The Congressional Research Service celebrates its centennial this year. To mark the occasion, a commemorative tree was planted on the grounds of the Thomas Jefferson Building. The 10-foot Japanese maple serves as a living memorial to the men and women who have served in the legislative branch agency within the Library of Congress.
A plaque at the base of the tree notes the species, date and occasion: “Sponsored by James H. Billington, the Librarian of Congress, in honor of Congressional Research Service’s Centennial.”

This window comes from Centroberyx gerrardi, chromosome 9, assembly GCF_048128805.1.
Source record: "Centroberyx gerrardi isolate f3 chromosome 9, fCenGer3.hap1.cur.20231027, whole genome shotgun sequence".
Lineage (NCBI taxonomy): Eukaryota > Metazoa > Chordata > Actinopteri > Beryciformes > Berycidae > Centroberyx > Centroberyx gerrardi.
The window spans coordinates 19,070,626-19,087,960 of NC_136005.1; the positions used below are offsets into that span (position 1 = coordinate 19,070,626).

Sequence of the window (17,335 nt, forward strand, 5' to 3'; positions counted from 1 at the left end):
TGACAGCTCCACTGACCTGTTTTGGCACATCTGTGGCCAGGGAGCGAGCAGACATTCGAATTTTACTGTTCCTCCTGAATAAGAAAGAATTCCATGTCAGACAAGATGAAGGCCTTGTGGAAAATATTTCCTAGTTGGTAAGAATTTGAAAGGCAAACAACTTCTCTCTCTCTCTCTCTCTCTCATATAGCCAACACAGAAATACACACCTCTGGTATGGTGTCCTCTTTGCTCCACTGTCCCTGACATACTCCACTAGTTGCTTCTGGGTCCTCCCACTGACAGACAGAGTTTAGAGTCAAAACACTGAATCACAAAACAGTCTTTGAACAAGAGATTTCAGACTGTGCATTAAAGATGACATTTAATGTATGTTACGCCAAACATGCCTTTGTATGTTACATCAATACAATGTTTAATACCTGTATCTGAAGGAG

The service officially was born July 18, 1914, when then-Librarian of Congress Herbert Putnam, following a congressional directive, issued an administrative order establishing a legislative-reference unit at the Library. In 1970, the Legislative Reorganization Act gave the agency an expanded mission and a new name – the Congressional Research Service.